Consider the eye-grabbing Tampa Bay Times’ front-page headline Wednesday: $43M spent to limit solar.
Beyond the silliness of assuming that every dollar utilities donated this cycle is part of a plot to fight rooftop solar — as if there is nothing else they care about — the story is screwed up six ways to Sunday.
If a politician were to use these numbers, PolitiFact would rate them somewhere in the range of Mostly False to Pants on Fire.
Let’s start from the top:
“Lost in the tumultuous presidential election and the down-ballot fears, something big has been happening quietly in Florida this year: Electric companies have dropped $42.7 million into political campaigns.”
Well, $42.7 million rounds up to $43 million so this makes sense … until you read the next line:
“Since January 2015, $20 million of the industry’s profits went to finance and promote Amendment 1, the ballot initiative that attempts to frustrate the expansion of consumer-owned rooftop solar in Florida, but another $15 million went to fuel the campaigns of a select group of powerful legislative leaders to prepare for a prolonged war against rooftop solar.”
Hmm … $20 million to Amendment 1 plus $15 million on campaigns adds up to $35 million … not $42.7 million or $43 million.
Where’s the other $7.7 million to $8 million? Keep reading.
“According to Division of Elections reports, the biggest spender on the effort is Florida Power & Light, the state’s largest electric utility, which has poured $22.2 million into political campaigns this cycle — $14.2 million into state legislative campaigns, and $8 million to Consumers for Smart Solar, the utility-backed political committee promoting the amendment on the Nov. 8 ballot.”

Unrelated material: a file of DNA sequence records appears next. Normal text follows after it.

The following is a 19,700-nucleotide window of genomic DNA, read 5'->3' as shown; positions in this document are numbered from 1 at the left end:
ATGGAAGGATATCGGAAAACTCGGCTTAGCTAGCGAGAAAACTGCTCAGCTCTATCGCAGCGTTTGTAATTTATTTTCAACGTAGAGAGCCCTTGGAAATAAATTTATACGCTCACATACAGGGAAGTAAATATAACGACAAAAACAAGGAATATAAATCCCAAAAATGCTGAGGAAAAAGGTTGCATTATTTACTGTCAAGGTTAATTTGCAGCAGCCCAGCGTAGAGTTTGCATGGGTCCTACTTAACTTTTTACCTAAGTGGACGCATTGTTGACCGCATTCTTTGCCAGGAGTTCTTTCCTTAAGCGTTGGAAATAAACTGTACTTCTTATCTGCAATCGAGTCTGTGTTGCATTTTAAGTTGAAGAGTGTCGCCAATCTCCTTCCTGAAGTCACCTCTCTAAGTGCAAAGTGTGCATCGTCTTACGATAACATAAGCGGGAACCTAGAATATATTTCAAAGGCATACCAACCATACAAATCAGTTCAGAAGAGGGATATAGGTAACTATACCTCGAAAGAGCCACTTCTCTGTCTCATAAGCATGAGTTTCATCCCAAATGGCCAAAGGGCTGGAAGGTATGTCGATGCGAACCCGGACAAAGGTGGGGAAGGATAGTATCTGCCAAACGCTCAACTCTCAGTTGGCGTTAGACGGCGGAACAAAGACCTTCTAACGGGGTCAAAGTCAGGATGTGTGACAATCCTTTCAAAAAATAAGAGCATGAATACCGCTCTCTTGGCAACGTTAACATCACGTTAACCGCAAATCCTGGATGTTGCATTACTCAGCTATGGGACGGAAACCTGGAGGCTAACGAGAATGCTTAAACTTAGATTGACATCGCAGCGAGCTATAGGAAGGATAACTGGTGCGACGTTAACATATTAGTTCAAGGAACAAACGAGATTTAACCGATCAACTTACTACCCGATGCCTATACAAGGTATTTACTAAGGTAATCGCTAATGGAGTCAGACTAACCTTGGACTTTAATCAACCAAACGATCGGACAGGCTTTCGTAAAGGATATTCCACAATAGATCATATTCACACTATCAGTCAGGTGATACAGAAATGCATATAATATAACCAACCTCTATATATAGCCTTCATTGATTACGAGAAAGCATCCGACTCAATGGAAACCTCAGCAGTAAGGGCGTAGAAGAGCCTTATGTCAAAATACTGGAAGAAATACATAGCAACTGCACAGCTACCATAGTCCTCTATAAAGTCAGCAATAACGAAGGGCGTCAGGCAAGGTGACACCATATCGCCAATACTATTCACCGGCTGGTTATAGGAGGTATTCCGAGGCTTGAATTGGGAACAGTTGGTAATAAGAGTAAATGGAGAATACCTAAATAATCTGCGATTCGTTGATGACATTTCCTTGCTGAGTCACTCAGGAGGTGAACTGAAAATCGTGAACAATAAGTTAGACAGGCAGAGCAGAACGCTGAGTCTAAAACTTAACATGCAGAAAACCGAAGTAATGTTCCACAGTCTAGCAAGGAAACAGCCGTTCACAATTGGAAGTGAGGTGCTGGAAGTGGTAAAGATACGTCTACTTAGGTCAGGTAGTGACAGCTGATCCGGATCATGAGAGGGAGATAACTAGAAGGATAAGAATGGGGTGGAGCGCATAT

OK, so FPL donated $14.2 million toward “state legislative campaigns” and an additional $8 million to Consumers for Smart Solar for $22.2 million.
If that sounds high, it’s because it is.
The Division of Elections shows the sum of all of FPL’s donations to candidates and political committees excluding Smart Solar this cycle is $6.1 million.
Combine this with about $8 million to Smart Solar, and you get roughly $14.2 million. Not $22.2 million.
Could this account for the $8 million discrepancy between the headline and second paragraph?
Here’s the story’s next line as it appeared in the Times’ print edition (with bolds added for emphasis):
“Duke Energy, the St. Petersburg-based company and the state’s second-largest utility, spent $13.3 million on legislative campaigns including $6.7 million promoting Amendment 1. “
And here’s the same passage as it appears at TampaBay.com (again, bolded added for emphasis)
“Duke Energy, the St. Petersburg-based company and the state’s second-largest utility, spent $13.3 million on legislative campaigns and another $6.7 million promoting Amendment 1.”
In print, it’s $13.3 million total. Online, it’s $20 million. Which one is right? Checking the Division of Elections database, it turns out neither is correct.
Duke gave $6.7 million to Smart Solar and about $1.3 million to other political committees and candidates for a total of a little under of $8.1 million. The magnitude of this error is in the $5.2 million to $11.9 million range.
Tampa Electric Co., the third largest utility, has pumped $4.7 million into the political system, including $3.8 million for the amendment, and Gulf Power has invested $2.5 million, including $2.2 million to the political committee backing the amendment.
On the positive side, the Gulf Power numbers appear to be correct! Unfortunately, TECO’s numbers are wrong multiple ways.
First, TECO did not give $3.8 million to Smart Solar; it gave $3.2 million. Second, the story suggests $0.9 million went to other political committees and candidates or, if we account for the first error, $1.5 million. Wrong either way.
The Division of Elections shows about $1.7 million. Add this to $3.2 million in Smart Solar dollars, and the total is $4.9 million, not $4.7 million as reported in the story.
If you’re keeping track, the total of the actual figures for all the utilities combined is $29.7 million, including Smart Solar contributions.
The Herald/Times inflates this total by more than 40 percent, and the Pulitzer-promoting Tampa Bay Times put a $13 million error on its front page.
How the Herald/Times can jointly botch something this badly is mind-boggling.